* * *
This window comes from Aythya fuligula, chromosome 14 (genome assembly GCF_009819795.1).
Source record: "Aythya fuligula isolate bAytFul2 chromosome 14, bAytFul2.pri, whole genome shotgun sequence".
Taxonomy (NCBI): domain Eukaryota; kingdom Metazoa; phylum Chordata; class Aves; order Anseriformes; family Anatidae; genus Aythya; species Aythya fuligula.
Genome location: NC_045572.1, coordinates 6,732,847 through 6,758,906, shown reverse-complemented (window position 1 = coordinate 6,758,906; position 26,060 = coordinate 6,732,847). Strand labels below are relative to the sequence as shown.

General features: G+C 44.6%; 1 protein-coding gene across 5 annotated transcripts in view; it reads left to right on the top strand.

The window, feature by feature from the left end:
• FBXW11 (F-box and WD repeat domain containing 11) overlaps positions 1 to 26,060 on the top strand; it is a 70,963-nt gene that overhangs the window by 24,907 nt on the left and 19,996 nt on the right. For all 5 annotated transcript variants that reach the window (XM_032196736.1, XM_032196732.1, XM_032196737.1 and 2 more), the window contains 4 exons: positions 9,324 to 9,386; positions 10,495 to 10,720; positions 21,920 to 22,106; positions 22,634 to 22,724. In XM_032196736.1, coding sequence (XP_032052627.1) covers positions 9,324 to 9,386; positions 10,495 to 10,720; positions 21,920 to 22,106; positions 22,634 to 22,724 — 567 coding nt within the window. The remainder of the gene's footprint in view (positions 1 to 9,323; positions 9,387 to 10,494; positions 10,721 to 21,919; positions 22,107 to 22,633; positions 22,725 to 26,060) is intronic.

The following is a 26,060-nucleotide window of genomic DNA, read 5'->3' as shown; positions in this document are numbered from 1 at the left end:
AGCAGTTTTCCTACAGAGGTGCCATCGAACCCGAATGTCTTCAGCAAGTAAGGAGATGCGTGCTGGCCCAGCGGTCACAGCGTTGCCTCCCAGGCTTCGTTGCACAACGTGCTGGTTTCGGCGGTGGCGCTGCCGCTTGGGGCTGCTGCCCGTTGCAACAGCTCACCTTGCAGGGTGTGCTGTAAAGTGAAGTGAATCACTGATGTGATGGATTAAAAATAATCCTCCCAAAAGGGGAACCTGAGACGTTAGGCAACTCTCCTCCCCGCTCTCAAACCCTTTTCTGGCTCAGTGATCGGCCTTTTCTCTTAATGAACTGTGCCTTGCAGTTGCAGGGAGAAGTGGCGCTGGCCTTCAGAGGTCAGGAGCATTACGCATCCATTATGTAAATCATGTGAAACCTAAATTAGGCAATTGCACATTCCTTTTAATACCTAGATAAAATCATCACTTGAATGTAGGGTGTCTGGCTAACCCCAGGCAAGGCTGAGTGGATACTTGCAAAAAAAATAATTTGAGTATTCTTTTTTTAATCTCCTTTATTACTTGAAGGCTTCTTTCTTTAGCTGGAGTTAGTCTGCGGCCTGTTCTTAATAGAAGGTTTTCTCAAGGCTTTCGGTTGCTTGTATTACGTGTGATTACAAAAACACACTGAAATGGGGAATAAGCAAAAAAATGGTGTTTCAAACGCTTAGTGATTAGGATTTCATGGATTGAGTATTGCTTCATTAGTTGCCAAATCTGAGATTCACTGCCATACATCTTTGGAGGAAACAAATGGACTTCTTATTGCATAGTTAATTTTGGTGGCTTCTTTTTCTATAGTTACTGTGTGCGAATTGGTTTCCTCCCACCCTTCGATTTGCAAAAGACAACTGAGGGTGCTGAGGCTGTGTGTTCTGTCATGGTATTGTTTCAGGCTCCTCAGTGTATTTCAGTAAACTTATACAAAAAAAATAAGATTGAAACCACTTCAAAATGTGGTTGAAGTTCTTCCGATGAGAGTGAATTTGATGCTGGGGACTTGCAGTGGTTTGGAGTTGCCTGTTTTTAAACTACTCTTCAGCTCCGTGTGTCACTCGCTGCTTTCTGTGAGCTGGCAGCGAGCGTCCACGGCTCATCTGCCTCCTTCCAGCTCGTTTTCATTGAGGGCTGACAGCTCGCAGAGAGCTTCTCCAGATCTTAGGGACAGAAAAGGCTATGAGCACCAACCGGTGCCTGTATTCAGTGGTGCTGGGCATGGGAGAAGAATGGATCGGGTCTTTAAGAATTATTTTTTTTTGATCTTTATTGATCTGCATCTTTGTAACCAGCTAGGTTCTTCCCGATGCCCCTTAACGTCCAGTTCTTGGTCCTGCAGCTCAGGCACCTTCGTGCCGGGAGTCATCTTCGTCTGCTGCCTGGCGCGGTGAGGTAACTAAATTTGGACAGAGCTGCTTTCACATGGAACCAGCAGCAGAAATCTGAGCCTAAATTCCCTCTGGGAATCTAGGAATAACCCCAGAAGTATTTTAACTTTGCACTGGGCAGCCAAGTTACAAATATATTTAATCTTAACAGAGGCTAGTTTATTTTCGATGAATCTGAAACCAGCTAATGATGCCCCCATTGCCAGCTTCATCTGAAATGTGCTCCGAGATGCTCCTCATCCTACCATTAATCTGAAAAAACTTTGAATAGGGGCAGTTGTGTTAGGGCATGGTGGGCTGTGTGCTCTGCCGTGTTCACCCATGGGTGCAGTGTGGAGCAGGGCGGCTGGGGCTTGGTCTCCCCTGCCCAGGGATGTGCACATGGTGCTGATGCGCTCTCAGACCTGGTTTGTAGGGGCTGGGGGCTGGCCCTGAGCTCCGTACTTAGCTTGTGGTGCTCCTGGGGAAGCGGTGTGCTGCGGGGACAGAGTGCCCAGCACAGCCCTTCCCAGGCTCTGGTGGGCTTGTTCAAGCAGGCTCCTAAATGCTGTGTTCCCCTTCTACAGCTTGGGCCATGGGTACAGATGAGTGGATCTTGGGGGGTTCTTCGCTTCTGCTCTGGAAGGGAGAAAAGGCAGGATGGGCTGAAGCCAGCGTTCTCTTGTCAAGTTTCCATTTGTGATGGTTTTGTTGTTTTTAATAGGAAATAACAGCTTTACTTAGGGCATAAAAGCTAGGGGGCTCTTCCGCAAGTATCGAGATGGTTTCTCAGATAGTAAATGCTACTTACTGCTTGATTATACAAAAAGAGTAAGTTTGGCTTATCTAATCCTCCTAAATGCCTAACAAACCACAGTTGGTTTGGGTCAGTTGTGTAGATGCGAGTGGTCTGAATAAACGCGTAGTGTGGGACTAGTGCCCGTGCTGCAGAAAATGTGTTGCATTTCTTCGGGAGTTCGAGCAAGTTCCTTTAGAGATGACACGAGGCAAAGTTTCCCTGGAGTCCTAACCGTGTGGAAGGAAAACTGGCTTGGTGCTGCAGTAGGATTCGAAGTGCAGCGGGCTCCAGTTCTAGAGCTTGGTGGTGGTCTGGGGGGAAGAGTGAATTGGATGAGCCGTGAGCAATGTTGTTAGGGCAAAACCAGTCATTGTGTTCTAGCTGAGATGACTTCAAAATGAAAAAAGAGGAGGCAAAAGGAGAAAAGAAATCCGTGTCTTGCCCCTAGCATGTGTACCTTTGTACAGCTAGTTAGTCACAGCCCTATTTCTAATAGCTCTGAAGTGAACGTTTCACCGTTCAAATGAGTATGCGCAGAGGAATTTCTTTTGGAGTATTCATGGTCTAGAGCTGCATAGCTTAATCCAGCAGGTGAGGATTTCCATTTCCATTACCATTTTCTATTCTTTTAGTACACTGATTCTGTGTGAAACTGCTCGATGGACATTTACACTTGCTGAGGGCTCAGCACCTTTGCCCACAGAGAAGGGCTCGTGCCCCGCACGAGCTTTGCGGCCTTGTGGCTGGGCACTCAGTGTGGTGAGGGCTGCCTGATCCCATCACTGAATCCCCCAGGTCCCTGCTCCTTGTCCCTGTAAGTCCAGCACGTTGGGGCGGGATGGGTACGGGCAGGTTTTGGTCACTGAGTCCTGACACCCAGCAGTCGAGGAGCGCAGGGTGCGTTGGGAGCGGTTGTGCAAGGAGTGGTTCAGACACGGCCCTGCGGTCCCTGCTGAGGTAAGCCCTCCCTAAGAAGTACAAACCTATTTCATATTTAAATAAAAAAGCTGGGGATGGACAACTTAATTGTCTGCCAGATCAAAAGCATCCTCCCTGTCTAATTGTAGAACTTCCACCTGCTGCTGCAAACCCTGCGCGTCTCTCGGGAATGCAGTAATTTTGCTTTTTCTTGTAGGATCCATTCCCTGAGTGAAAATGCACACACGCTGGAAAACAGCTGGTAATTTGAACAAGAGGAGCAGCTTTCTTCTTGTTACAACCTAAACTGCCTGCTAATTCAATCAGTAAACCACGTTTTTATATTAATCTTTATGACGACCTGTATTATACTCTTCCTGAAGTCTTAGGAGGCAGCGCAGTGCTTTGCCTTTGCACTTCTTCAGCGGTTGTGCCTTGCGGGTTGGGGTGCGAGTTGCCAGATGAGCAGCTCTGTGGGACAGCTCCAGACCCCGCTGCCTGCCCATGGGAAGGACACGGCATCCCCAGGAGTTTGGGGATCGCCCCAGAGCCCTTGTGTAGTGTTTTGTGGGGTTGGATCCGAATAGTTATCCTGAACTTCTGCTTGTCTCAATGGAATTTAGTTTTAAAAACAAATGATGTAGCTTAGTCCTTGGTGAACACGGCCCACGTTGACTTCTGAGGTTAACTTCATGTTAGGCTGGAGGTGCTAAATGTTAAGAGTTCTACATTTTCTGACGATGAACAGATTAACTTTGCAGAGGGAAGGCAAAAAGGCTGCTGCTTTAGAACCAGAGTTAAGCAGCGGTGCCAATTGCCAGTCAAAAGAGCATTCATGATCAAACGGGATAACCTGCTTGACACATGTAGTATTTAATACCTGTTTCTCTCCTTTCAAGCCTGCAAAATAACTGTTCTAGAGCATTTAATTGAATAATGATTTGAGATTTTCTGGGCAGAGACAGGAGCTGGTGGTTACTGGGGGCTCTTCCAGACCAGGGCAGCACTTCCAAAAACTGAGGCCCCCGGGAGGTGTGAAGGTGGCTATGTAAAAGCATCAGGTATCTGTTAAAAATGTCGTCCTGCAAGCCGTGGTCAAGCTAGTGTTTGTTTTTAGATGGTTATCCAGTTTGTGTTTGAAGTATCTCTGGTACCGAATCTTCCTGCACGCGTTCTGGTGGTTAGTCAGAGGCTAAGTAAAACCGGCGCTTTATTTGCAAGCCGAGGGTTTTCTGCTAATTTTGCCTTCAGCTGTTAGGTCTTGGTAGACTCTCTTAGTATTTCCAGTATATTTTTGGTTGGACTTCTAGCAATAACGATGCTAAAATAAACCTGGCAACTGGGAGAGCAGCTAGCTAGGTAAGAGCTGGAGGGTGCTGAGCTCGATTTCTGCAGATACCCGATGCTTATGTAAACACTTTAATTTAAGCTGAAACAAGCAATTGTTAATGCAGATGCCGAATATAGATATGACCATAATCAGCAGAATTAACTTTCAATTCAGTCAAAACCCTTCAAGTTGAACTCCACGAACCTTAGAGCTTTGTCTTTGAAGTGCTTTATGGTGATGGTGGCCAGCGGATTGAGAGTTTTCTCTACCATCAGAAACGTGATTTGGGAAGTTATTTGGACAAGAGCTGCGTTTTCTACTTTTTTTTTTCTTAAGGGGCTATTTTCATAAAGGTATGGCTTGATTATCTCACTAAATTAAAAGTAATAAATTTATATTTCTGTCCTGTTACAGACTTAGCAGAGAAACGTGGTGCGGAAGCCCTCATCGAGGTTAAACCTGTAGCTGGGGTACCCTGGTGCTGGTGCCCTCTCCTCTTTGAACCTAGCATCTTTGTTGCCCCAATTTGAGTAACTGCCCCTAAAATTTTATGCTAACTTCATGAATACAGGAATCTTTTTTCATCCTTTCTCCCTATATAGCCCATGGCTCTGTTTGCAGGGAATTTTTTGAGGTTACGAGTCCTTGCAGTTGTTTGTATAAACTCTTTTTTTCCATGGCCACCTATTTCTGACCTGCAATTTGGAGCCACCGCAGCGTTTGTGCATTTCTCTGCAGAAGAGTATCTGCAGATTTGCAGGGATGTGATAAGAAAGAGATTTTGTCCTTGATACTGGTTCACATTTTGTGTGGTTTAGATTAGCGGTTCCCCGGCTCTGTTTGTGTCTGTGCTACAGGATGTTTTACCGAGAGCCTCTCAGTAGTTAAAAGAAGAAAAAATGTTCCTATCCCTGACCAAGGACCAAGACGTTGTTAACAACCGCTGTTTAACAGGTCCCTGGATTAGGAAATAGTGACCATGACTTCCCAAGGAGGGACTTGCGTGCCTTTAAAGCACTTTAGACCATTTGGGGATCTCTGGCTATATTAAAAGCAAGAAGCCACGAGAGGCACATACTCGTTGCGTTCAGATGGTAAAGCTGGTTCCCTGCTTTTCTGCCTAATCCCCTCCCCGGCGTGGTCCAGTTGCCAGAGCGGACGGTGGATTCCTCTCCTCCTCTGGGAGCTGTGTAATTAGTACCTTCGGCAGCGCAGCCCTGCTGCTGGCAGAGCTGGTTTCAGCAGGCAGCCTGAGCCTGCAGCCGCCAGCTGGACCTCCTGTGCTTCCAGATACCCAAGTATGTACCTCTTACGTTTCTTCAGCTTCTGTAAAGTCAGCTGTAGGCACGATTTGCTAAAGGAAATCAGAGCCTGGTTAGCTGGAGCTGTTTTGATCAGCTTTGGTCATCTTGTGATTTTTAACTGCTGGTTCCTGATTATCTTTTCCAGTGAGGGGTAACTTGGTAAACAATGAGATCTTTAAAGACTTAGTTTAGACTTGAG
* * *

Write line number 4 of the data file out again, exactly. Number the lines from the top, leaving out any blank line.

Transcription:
Genome location: NC_045572.1, coordinates 6,732,847 through 6,758,906, shown reverse-complemented (window position 1 = coordinate 6,758,906; position 26,060 = coordinate 6,732,847). Strand labels below are relative to the sequence as shown.